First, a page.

Demonstrate values: Behavioral displays of moral outrage as a cue to long-term mate potential

Brown, M., Keefer, L. A., Sacco, D. F., & Brown, F. L. (2021). Demonstrate values: Behavioral displays of moral outrage as a cue to long-term mate potential. Emotion, Feb 2021.

Rolf Degen's take: The expression of outrage can serve as an instrument of courtship, ideally suited for men to pitch themselves to women as long-term partners.

Abstract: Recent findings suggest that moral outrage signals trustworthiness to others, and such perceptions play a uniquely important role in identifying social opportunities. We conducted four studies (N = 870) investigating how displays of moral outrage are perceived in the specific context of mating. Results indicated participants, particularly women, found prospective mates describing outrage-signaling activism to be more desirable for long-term mating (Study 1), and this perception of desirability was similarly inferred among same-sex raters (Study 2). We further replicated findings in Study 1, while additionally considering the basis of women’s attraction toward outraged behavior through candidate mediators (Studies 3). Although we found consistent evidence for the desirability of an ostensibly outraged target, Study 4 finally identified a boundary condition on the desirability of outrage, wherein mere expression of outrage (without activism) was insufficient to bolster attraction. We frame results from complementary perspectives of trust signaling and sexual strategies theory.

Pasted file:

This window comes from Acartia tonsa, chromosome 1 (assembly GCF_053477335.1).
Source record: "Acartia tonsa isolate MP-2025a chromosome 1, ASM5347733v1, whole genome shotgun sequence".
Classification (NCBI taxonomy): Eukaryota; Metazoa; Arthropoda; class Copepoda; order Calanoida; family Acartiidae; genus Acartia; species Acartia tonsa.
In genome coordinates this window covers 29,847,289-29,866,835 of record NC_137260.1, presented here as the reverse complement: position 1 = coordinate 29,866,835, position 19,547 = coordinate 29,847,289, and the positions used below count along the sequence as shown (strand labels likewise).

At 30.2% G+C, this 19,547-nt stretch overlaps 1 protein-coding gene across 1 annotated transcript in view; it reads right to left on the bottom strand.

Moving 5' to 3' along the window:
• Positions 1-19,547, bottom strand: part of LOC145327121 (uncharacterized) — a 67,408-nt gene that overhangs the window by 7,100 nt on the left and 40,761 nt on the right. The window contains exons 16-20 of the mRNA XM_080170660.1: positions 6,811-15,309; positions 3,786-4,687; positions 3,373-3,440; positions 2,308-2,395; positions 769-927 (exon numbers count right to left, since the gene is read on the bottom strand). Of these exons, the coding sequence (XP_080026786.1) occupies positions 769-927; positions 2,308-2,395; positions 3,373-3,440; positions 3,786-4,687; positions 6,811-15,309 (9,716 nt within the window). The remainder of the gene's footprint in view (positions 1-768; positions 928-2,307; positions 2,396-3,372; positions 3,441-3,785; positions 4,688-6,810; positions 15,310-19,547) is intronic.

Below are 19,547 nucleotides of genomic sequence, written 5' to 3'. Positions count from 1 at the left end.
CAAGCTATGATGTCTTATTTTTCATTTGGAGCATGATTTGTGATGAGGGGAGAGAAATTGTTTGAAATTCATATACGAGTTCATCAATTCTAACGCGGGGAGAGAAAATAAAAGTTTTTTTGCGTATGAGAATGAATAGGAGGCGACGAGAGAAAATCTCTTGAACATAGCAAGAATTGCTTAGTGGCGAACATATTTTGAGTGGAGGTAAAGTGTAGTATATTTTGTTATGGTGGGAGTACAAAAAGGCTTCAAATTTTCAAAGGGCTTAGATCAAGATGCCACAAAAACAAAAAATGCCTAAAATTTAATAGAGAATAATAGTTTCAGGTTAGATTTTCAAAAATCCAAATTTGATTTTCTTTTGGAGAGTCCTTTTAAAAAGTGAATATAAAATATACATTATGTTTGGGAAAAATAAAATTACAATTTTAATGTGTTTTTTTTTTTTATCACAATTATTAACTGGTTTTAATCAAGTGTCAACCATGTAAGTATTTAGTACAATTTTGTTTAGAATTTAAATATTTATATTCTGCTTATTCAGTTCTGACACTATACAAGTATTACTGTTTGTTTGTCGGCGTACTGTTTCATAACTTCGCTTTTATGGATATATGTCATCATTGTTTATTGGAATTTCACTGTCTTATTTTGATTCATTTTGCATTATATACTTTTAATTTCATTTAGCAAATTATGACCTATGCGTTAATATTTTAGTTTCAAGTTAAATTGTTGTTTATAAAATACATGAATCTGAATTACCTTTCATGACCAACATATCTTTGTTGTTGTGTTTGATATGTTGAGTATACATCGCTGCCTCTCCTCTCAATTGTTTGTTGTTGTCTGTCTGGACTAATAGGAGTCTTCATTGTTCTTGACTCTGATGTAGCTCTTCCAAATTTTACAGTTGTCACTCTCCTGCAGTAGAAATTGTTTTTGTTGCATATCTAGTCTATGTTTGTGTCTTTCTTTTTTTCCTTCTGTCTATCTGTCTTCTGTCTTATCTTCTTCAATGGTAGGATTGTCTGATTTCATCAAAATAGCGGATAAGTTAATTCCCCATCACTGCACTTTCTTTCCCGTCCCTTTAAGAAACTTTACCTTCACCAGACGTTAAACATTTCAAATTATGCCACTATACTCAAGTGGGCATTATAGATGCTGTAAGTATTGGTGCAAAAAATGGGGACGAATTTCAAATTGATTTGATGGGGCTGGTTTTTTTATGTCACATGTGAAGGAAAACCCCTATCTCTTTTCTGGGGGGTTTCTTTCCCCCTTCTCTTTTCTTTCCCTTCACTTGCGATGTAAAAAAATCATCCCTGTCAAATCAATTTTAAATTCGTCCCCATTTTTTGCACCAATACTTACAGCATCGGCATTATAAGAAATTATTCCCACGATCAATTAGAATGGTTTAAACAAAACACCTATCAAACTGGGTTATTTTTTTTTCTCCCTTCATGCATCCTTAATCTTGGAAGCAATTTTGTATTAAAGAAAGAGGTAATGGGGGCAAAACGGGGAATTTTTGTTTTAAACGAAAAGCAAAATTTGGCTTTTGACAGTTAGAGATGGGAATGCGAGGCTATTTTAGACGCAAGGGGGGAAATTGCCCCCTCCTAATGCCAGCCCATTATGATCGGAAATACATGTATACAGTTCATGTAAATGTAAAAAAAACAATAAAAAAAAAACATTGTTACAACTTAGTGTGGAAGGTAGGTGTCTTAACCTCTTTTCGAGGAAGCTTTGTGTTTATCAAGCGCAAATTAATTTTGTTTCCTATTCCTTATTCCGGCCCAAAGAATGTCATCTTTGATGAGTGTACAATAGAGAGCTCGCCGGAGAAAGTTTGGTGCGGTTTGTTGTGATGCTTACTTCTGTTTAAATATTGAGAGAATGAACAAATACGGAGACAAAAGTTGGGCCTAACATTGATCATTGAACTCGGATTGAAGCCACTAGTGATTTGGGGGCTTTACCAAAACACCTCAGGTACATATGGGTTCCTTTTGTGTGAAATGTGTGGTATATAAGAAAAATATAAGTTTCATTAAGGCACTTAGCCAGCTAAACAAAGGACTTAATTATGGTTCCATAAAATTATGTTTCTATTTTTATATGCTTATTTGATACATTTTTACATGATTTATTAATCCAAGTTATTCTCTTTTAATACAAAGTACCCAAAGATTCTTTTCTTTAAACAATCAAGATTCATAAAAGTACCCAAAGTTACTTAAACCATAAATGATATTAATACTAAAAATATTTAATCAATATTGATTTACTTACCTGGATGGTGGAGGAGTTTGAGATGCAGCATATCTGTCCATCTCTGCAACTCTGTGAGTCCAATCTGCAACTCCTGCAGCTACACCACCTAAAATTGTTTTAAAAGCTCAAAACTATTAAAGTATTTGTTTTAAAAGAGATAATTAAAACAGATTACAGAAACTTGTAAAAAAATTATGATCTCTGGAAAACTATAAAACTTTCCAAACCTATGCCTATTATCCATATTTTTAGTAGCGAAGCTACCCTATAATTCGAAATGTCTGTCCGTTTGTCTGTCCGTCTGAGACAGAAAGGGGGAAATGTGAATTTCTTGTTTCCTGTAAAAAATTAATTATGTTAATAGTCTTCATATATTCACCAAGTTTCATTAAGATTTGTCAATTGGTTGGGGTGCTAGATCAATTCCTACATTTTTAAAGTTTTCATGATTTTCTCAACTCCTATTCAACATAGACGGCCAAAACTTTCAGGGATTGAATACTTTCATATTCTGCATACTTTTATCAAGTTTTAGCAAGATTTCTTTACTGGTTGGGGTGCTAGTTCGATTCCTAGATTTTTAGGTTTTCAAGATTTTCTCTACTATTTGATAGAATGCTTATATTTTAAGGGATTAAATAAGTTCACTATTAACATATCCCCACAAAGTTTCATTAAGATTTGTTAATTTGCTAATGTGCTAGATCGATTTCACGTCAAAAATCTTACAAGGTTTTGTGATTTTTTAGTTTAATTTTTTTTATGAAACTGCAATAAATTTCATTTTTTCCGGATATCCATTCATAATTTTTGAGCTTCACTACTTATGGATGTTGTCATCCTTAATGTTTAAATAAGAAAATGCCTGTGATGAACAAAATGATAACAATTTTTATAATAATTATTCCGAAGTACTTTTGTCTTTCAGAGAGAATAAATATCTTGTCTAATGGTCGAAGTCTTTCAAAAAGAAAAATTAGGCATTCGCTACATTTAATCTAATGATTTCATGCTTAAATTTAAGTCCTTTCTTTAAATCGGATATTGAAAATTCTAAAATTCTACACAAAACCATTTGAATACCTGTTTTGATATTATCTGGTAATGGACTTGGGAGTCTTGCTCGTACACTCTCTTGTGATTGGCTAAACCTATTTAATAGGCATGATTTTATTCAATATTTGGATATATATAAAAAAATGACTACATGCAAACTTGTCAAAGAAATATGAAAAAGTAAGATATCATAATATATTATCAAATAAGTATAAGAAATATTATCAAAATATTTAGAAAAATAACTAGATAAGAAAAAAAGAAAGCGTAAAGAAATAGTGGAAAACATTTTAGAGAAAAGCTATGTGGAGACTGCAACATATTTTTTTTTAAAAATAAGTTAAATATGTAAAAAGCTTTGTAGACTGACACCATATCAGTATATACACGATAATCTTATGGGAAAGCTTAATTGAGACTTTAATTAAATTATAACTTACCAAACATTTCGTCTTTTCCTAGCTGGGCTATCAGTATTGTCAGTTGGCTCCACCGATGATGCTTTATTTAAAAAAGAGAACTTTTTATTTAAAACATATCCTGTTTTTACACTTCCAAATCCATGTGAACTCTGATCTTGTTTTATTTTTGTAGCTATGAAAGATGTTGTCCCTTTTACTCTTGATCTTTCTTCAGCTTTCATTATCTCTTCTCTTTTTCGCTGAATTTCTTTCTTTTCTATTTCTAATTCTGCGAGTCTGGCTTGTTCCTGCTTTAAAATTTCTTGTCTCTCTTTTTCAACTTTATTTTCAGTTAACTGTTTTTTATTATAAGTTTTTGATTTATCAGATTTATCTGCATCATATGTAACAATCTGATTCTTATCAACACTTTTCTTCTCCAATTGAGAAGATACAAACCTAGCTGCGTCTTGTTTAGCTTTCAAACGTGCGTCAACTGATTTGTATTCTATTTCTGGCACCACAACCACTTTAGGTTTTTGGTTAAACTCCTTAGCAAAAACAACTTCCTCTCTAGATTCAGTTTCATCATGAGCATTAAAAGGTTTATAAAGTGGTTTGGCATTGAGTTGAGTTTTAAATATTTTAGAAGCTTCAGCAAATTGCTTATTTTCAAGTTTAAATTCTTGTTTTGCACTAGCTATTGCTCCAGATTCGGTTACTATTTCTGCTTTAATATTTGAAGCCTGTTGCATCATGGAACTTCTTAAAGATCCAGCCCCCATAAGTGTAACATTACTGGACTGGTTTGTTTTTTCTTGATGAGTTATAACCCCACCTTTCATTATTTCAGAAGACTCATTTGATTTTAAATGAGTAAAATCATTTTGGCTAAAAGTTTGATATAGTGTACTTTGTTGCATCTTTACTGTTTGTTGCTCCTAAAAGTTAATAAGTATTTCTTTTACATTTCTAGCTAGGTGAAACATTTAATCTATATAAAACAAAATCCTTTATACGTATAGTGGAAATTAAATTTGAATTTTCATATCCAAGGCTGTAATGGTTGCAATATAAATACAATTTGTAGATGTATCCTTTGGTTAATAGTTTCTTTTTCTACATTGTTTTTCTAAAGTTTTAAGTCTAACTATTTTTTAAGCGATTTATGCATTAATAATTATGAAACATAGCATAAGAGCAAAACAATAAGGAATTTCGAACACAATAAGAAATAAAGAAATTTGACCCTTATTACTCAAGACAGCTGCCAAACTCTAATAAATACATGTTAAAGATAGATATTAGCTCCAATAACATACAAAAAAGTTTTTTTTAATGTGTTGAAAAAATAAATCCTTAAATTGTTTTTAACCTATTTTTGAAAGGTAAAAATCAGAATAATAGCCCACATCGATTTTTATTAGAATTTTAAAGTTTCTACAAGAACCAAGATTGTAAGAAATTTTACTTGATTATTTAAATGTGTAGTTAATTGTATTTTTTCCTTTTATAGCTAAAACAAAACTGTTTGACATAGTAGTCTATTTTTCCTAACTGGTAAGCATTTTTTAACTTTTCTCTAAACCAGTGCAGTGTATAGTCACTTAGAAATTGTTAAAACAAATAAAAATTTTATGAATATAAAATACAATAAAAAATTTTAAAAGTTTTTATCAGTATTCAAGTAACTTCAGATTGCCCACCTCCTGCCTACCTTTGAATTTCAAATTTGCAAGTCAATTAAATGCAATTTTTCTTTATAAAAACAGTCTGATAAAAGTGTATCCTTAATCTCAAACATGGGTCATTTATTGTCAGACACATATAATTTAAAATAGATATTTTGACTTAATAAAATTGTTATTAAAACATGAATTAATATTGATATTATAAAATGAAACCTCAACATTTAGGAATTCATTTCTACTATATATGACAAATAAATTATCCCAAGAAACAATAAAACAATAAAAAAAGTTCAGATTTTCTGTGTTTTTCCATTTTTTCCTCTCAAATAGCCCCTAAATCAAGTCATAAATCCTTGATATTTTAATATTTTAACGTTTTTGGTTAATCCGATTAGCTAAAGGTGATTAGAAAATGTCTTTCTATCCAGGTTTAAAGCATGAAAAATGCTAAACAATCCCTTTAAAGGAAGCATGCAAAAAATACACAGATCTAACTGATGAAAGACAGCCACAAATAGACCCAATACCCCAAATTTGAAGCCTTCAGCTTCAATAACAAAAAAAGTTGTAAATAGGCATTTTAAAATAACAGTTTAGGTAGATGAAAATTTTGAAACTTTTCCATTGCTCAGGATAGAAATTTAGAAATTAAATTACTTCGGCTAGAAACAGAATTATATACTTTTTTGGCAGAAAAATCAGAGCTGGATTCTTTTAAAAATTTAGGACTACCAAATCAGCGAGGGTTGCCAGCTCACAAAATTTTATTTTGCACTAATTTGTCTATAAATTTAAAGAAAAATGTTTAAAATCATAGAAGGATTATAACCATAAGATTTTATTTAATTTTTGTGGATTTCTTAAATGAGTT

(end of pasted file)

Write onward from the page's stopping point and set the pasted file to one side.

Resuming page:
Gender Differences in the Intention to Start a Business: Greater differences in higher egalitarian countries

Gender Differences in the Intention to Start a Business: An Updated and Extended Meta-Analysis. Holger Steinmetz, Rodrigo Isidor, and Corinna Bauer. Zeitschrift für Psychologie (2021), 229, pp. 70-84. February 4, 2021.